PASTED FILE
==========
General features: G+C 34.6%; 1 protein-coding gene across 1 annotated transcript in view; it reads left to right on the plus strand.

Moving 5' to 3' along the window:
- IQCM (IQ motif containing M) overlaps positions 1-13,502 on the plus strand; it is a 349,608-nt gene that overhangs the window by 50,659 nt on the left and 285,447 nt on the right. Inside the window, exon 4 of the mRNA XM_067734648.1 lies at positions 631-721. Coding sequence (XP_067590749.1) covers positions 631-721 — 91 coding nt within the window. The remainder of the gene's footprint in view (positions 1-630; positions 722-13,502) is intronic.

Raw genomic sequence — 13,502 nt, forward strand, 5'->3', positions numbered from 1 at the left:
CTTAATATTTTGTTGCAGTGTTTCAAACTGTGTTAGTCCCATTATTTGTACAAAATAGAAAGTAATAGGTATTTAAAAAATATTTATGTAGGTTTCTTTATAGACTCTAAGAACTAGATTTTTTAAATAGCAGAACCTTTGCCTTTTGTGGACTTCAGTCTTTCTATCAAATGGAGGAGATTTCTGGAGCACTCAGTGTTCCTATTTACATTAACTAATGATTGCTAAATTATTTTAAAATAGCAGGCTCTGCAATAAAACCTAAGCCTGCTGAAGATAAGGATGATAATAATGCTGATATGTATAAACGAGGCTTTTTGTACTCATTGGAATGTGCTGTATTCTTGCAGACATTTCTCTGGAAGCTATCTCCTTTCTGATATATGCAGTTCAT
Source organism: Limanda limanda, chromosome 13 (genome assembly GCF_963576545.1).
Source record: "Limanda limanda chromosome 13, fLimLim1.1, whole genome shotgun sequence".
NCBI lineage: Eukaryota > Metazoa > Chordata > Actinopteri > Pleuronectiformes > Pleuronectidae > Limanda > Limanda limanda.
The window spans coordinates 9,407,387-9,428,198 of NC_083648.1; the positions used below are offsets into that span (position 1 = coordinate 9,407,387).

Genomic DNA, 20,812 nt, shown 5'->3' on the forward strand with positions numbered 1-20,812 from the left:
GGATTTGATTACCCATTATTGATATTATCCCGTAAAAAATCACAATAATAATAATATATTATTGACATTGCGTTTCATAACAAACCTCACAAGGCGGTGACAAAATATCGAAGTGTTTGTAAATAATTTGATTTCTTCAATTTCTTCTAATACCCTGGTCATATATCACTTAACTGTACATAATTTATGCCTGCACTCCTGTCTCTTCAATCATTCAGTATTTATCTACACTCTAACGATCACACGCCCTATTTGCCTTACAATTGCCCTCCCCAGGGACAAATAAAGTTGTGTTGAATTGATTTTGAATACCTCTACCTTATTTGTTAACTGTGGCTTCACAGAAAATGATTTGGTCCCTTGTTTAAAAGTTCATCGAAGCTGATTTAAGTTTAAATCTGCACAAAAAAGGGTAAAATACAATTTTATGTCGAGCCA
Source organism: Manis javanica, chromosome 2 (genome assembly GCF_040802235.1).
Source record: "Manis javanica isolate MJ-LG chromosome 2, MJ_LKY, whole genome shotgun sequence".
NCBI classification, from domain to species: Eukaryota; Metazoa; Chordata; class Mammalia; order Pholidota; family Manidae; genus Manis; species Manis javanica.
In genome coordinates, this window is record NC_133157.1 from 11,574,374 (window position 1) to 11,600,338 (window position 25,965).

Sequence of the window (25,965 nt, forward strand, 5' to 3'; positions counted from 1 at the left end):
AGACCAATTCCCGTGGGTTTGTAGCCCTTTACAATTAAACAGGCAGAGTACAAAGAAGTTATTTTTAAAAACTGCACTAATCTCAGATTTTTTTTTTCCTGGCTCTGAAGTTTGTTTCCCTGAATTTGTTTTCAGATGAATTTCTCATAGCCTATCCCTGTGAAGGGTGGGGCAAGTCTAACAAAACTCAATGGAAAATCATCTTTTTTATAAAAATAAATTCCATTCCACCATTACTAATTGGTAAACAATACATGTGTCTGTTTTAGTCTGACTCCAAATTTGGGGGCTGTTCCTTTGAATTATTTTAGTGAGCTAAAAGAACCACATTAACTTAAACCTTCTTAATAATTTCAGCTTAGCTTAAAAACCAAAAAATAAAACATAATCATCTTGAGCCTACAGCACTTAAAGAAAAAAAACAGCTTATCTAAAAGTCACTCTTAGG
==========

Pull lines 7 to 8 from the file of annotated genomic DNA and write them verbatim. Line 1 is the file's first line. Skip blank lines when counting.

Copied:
Source record: "Limanda limanda chromosome 13, fLimLim1.1, whole genome shotgun sequence".
NCBI lineage: Eukaryota > Metazoa > Chordata > Actinopteri > Pleuronectiformes > Pleuronectidae > Limanda > Limanda limanda.